What do you think?
Rate this book
295 pages, Paperback
First published July 6, 2015
To be honest, the whole Soul Purpose thing stressed me out. It felt like a big decision to make, the type that hangs over you until you do it. But I was petrified that I might miss my life, or get it wrong.She says that you have to be OK with having no idea what is going to happen and then do things anyway. It's not about having a detailed plan, or knowing where things will lead, and it's not about a specific job or career. It's simple - our soul is always calling. You can light up the world when doing the simplest of things from cooking dinner to updating your social media. The image of Rebecca waiting for the Universe to call and tell her her purpose was fun and relatable. "I wanted to know the final destination before I took the first step."
Being of service doesn't have to be a humongous mission where you need to singlehandedly save the world, cure cancer, or run off to a Buddhist monastery. Making a difference in just one person's life can have immeasurable ripples.All about how this teacher wore what she wanted, embraced her own open-heartedness and eccentricity and listened to and encouraged her students. She served the world by being herself and "had she spent her years striving to be like someone else, the world would be a much less compassionate, creative and bright place." So simple and heartwarming. The world needs you. Not your dream. Referring to someone else, Rebecca said "Her dream didn't come true. Something even better did. She became herself instead."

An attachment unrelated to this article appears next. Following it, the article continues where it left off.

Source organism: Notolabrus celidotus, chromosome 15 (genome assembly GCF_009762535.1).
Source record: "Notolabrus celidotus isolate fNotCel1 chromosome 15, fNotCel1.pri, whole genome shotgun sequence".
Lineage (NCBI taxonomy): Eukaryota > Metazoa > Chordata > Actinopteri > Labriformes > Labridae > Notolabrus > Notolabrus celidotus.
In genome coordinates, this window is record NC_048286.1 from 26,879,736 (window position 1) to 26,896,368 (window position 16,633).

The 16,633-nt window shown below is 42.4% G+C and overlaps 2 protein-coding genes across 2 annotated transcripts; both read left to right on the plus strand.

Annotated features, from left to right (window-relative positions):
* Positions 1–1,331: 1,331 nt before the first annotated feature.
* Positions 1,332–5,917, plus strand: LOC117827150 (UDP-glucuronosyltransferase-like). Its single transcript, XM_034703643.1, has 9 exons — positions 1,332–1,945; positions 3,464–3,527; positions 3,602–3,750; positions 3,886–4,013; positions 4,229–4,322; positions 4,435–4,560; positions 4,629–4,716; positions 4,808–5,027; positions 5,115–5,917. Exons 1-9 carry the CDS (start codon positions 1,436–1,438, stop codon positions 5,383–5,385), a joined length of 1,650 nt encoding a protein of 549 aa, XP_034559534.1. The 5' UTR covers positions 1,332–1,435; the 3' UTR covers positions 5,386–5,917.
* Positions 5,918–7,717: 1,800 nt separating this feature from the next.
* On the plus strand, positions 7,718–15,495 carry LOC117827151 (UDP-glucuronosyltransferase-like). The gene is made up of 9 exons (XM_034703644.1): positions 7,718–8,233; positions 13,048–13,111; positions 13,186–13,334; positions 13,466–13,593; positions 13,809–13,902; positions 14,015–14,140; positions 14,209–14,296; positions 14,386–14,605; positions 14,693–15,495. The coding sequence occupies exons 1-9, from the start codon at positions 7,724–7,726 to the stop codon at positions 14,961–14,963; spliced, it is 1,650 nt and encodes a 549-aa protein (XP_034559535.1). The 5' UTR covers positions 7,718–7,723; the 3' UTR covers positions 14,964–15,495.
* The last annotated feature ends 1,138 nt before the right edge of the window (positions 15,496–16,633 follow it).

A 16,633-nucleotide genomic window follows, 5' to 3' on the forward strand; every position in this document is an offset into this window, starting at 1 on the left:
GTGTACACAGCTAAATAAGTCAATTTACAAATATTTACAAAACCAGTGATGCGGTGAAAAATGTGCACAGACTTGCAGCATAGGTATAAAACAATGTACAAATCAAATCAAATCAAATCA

Answering the calling of your soul isn't a one-time act; it's a perpetual conversation. It's not actually about doing one big thing, or finding one single answer to the great big question: 'What is my purpose?' It's doing hundreds of thousands of little things in that direction, one after the other.Being intentional, kind and passionate in your day to day life. Choosing the decisions and ways that light you up. One step at a time. That's a beautiful concept.
The grief would hit out of nowhere: at my desk, on the subway, in the grocery store aisle, while walking down the street. My family and friends urged me to come back home to Australia, but deep down I had this inner knowing that this was something I need to face alone. I needed to venture into the darkest caverns and try to find my own way out.This doesn't seem healthy to me. I am all for time alone (super introvert here, hi) and being your own best friend but when dealing with something like grief you need a support network as well as alone time. Being strong is accepting that you need help. We are social beings and often our holes are too deep to climb out of alone, and often we don't realise how deep we are when we're down.